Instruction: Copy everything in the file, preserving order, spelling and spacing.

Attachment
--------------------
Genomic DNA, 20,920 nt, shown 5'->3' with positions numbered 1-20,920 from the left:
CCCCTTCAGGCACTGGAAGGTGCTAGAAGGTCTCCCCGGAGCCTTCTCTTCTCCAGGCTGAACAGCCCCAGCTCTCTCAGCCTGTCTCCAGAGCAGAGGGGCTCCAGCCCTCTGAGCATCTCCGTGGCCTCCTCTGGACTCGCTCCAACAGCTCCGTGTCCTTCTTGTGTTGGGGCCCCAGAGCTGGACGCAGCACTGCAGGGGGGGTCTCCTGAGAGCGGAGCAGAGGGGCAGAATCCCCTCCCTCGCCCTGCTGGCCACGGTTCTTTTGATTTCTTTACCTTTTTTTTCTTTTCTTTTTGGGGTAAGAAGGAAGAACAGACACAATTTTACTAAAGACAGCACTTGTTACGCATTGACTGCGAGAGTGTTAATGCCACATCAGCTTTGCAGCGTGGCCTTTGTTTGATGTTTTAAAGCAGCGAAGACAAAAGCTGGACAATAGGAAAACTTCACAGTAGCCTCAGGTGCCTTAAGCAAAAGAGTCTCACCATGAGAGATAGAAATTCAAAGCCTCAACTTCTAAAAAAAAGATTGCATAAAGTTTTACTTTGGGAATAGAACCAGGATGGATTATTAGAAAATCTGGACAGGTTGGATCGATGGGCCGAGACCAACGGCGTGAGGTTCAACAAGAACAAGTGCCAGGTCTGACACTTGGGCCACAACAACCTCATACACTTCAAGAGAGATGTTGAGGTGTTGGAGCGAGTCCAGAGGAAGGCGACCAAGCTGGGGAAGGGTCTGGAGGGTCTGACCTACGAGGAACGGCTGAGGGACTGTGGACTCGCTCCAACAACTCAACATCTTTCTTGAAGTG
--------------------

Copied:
Genomic DNA, 20,920 nt, shown 5'->3' with positions numbered 1-20,920 from the left:
CCCCTTCAGGCACTGGAAGGTGCTAGAAGGTCTCCCCGGAGCCTTCTCTTCTCCAGGCTGAACAGCCCCAGCTCTCTCAGCCTGTCTCCAGAGCAGAGGGGCTCCAGCCCTCTGAGCATCTCCGTGGCCTCCTCTGGACTCGCTCCAACAGCTCCGTGTCCTTCTTGTGTTGGGGCCCCAGAGCTGGACGCAGCACTGCAGGGGGGGTCTCCTGAGAGCGGAGCAGAGGGGCAGAATCCCCTCCCTCGCCCTGCTGGCCACGGTTCTTTTGATTTCTTTACCTTTTTTTTCTTTTCTTTTTGGGGTAAGAAGGAAGAACAGACACAATTTTACTAAAGACAGCACTTGTTACGCATTGACTGCGAGAGTGTTAATGCCACATCAGCTTTGCAGCGTGGCCTTTGTTTGATGTTTTAAAGCAGCGAAGACAAAAGCTGGACAATAGGAAAACTTCACAGTAGCCTCAGGTGCCTTAAGCAAAAGAGTCTCACCATGAGAGATAGAAATTCAAAGCCTCAACTTCTAAAAAAAAGATTGCATAAAGTTTTACTTTGGGAATAGAACCAGGATGGATTATTAGAAAATCTGGACAGGTTGGATCGATGGGCCGAGACCAACGGCGTGAGGTTCAACAAGAACAAGTGCCAGGTCTGACACTTGGGCCACAACAACCTCATACACTTCAAGAGAGATGTTGAGGTGTTGGAGCGAGTCCAGAGGAAGGCGACCAAGCTGGGGAAGGGTCTGGAGGGTCTGACCTACGAGGAACGGCTGAGGGACTGTGGACTCGCTCCAACAACTCAACATCTTTCTTGAAGTG